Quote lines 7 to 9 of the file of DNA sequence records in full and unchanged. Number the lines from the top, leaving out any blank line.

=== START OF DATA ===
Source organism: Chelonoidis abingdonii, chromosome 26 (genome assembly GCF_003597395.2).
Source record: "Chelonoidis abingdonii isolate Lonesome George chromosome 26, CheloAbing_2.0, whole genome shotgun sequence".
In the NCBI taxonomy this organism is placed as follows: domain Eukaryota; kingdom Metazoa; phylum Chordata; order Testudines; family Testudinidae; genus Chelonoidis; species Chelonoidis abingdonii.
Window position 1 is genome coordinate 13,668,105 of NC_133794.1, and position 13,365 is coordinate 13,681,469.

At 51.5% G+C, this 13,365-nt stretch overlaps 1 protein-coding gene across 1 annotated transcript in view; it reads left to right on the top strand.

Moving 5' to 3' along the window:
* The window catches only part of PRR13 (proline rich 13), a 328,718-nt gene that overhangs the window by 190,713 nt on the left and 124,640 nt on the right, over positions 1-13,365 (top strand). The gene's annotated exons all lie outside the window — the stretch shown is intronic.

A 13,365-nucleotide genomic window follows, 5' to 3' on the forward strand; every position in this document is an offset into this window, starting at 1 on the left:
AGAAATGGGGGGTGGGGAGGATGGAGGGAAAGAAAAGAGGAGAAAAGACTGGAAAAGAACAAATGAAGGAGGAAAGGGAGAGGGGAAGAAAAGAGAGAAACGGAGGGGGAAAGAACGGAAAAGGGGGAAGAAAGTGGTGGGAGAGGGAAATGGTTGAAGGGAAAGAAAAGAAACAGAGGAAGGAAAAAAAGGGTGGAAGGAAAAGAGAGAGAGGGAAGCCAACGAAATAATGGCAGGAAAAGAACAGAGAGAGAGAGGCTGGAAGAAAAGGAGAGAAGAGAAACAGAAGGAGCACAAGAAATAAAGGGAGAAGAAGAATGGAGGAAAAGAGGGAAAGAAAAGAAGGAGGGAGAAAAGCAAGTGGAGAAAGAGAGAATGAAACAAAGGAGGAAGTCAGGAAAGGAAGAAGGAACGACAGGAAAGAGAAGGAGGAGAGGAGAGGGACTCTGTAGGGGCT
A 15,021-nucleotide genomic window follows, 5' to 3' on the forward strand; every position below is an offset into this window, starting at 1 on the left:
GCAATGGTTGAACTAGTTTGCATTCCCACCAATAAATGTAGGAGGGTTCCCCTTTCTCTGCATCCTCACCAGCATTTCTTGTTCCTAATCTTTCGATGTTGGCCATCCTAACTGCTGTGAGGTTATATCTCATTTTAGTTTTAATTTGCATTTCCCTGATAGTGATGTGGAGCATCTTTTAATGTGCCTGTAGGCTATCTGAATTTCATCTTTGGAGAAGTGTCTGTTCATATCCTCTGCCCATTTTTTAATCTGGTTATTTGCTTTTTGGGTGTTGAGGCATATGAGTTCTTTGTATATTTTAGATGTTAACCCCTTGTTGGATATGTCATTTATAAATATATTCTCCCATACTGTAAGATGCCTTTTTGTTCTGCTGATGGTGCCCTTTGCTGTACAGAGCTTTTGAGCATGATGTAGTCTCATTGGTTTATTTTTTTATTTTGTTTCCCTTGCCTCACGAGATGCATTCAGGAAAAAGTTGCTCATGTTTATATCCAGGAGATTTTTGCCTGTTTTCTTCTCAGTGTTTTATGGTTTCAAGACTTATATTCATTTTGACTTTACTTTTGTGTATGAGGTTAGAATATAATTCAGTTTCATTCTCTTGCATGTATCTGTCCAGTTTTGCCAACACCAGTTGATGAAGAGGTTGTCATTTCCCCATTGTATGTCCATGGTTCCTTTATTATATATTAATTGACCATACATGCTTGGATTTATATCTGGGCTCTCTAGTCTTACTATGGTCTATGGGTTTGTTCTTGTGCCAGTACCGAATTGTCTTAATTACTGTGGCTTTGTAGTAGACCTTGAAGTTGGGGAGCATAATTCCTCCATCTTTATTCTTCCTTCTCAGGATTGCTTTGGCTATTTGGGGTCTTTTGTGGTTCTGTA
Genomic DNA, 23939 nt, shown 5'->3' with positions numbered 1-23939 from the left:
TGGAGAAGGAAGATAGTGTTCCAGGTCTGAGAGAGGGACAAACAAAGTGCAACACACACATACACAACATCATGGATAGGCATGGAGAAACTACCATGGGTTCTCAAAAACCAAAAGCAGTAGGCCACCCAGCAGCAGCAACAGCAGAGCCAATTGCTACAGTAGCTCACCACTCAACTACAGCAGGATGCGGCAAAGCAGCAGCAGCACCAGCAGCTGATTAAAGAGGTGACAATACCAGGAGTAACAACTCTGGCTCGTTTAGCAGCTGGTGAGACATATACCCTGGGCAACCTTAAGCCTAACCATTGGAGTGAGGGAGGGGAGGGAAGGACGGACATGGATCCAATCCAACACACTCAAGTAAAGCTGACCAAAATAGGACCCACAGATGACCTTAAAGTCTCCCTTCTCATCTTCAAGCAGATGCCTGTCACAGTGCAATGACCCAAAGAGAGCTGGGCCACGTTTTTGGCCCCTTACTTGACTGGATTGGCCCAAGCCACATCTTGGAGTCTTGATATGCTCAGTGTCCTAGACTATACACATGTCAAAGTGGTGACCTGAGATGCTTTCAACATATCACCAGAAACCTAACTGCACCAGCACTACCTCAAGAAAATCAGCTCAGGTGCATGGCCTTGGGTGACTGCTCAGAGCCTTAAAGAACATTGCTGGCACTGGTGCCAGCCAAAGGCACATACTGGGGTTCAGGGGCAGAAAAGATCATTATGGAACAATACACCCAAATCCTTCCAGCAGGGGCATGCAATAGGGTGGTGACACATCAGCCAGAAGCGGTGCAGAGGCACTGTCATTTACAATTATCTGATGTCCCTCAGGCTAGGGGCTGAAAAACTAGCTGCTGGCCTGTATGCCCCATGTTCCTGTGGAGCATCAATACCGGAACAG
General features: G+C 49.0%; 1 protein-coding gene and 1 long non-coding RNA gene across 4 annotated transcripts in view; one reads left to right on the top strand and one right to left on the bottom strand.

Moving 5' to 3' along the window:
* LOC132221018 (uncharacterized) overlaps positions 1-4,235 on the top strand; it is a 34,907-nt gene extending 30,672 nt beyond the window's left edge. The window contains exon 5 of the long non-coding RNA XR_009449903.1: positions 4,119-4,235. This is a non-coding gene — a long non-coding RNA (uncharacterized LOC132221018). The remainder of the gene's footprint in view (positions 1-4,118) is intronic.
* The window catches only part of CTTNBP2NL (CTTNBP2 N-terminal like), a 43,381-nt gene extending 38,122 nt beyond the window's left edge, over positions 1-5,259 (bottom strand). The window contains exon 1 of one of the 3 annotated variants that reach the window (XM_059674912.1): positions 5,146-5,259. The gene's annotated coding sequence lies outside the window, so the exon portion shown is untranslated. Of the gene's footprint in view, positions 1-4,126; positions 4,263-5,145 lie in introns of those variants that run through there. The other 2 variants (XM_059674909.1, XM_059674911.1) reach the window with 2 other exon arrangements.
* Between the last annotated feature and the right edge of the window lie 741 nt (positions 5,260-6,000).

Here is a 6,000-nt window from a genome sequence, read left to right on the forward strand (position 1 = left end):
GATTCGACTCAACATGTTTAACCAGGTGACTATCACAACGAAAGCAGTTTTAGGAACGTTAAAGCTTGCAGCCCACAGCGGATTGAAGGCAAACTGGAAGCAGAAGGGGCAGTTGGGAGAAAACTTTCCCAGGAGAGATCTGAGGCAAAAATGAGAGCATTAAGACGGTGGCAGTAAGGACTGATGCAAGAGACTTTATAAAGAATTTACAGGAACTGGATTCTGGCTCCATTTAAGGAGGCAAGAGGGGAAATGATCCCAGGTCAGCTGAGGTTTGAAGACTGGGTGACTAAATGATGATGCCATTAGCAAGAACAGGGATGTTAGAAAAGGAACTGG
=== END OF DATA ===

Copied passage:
* The window catches only part of PRR13 (proline rich 13), a 328,718-nt gene that overhangs the window by 190,713 nt on the left and 124,640 nt on the right, over positions 1-13,365 (top strand). The gene's annotated exons all lie outside the window — the stretch shown is intronic.

A 13,365-nucleotide genomic window follows, 5' to 3' on the forward strand; every position in this document is an offset into this window, starting at 1 on the left:
AGAAATGGGGGGTGGGGAGGATGGAGGGAAAGAAAAGAGGAGAAAAGACTGGAAAAGAACAAATGAAGGAGGAAAGGGAGAGGGGAAGAAAAGAGAGAAACGGAGGGGGAAAGAACGGAAAAGGGGGAAGAAAGTGGTGGGAGAGGGAAATGGTTGAAGGGAAAGAAAAGAAACAGAGGAAGGAAAAAAAGGGTGGAAGGAAAAGAGAGAGAGGGAAGCCAACGAAATAATGGCAGGAAAAGAACAGAGAGAGAGAGGCTGGAAGAAAAGGAGAGAAGAGAAACAGAAGGAGCACAAGAAATAAAGGGAGAAGAAGAATGGAGGAAAAGAGGGAAAGAAAAGAAGGAGGGAGAAAAGCAAGTGGAGAAAGAGAGAATGAAACAAAGGAGGAAGTCAGGAAAGGAAGAAGGAACGACAGGAAAGAGAAGGAGGAGAGGAGAGGGACTCTGTAGGGGCT